Freddie Mac Finds Home Appraisals in Black, Latino Areas More Likely to Fall Short

Lower-than-expected appraisals can threaten home sales, depress property values

Homes in Black and Latino neighborhoods appraise for less than their agreed-upon purchase price more often than in white areas, according to new research from government-backed mortgage giant Freddie Mac.

About 15.4% of single-family properties in majority-Latino census tracts and 12.5% of homes in majority-Black areas appraised lower than their contracted price between 2015 and 2020, Freddie Mac researchers found. The rate in white neighborhoods was 7.4%.

Appraisals are at the heart of the home-buying process: Lenders use them to make sure a property is worth enough to cover the mortgage. Independent appraisers look at a home’s condition, nearby sales of comparable properties and other factors to determine its value. If an appraisal comes in lower than the contracted price, a buyer might have to put up more money to cover the difference or risk the deal falling through.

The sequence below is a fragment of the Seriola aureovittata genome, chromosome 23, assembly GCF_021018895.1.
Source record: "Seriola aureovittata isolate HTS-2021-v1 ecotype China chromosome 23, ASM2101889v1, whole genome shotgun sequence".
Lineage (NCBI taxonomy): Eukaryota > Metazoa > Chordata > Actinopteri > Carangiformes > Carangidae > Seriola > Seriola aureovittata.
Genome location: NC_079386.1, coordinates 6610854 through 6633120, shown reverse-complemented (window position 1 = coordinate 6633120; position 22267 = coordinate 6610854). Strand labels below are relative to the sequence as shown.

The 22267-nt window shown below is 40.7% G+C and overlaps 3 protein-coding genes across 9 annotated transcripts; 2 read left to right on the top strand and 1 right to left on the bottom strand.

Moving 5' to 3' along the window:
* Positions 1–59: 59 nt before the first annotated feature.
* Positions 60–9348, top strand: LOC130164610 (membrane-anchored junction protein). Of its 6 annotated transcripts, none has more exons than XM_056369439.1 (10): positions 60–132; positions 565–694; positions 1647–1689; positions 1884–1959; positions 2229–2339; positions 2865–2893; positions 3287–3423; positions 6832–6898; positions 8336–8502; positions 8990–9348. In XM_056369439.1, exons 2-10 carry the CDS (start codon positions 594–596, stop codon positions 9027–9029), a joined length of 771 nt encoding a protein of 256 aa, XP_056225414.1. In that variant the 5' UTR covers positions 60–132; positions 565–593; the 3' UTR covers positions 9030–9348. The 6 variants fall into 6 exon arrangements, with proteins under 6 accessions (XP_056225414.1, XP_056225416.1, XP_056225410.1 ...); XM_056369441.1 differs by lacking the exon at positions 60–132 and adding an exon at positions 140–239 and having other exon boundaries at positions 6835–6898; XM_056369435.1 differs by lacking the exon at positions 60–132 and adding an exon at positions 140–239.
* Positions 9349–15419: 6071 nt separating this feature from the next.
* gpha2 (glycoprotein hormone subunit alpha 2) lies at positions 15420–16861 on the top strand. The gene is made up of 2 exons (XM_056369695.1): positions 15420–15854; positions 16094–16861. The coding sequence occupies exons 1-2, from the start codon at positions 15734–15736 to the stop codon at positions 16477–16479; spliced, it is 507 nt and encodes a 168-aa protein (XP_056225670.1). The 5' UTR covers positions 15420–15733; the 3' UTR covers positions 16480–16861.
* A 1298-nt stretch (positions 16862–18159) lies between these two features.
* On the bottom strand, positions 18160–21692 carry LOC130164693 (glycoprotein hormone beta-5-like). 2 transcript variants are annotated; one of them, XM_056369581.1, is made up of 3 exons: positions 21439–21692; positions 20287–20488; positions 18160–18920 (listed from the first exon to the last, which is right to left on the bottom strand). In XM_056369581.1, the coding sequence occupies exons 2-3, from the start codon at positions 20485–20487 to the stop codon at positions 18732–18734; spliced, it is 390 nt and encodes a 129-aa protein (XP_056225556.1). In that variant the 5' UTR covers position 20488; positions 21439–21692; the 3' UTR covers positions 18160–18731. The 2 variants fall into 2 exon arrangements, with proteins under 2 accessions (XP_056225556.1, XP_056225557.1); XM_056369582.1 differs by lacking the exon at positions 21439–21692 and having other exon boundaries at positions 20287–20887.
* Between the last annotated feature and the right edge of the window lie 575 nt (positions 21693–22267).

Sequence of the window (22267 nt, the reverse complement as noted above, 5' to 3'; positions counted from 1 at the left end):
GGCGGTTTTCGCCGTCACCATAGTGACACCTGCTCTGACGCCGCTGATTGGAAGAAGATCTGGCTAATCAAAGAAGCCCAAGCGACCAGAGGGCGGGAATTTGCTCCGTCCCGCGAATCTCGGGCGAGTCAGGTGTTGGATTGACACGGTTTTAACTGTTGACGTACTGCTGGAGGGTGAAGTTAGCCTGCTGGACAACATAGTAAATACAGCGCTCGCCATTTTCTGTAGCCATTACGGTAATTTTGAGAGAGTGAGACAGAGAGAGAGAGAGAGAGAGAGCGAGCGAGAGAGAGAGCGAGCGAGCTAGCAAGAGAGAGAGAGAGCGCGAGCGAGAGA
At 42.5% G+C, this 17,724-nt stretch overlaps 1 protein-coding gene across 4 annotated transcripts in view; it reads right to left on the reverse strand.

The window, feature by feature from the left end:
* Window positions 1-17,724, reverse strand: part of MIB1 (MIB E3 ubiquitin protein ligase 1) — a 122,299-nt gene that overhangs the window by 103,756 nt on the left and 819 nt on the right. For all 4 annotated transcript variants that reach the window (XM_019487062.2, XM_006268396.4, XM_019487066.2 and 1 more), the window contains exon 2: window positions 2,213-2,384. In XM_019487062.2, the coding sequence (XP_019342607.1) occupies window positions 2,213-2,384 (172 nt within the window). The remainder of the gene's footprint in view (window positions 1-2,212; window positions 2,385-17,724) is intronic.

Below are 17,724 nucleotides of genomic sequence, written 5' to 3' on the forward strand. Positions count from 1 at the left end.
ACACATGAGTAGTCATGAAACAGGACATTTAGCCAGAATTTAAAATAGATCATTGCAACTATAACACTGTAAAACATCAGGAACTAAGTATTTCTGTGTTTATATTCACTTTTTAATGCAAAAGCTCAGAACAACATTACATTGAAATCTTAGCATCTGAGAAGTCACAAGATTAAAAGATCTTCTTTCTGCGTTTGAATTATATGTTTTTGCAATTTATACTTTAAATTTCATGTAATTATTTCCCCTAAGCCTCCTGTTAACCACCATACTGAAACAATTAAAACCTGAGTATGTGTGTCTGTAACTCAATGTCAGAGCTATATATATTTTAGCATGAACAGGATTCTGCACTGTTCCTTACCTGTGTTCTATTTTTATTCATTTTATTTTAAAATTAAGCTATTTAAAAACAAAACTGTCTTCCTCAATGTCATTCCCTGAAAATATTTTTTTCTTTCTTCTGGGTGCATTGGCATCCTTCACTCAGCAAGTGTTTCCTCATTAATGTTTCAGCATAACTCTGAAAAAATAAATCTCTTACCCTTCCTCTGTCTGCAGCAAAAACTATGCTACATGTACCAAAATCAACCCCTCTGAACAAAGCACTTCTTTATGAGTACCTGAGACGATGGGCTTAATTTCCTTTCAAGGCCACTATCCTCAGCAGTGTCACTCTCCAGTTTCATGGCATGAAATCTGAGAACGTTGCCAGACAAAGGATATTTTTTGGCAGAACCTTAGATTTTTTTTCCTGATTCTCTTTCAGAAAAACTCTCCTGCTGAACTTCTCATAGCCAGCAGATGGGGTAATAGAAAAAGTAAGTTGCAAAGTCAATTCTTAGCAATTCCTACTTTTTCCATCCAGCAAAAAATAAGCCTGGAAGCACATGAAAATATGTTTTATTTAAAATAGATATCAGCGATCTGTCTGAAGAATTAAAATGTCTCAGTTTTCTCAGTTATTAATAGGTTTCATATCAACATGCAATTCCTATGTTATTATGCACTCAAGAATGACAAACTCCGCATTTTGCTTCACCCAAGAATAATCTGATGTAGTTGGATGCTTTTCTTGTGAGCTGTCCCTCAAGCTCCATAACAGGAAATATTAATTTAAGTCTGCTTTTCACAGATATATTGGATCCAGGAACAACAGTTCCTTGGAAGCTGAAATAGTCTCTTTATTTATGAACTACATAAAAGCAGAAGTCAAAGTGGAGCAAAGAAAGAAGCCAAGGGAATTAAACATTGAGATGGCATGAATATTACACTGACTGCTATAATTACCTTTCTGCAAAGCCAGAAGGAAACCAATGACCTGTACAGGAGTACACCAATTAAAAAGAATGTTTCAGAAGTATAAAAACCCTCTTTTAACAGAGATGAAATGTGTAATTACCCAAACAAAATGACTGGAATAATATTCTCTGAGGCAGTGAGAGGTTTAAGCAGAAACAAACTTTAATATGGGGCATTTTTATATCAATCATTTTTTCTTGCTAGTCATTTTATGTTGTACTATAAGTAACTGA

Lower-than-expected appraisals can set a floor on a property’s value, limiting the equity a buyer can build over time. The values are then considered during future appraisals, potentially depressing property values throughout an entire neighborhood.

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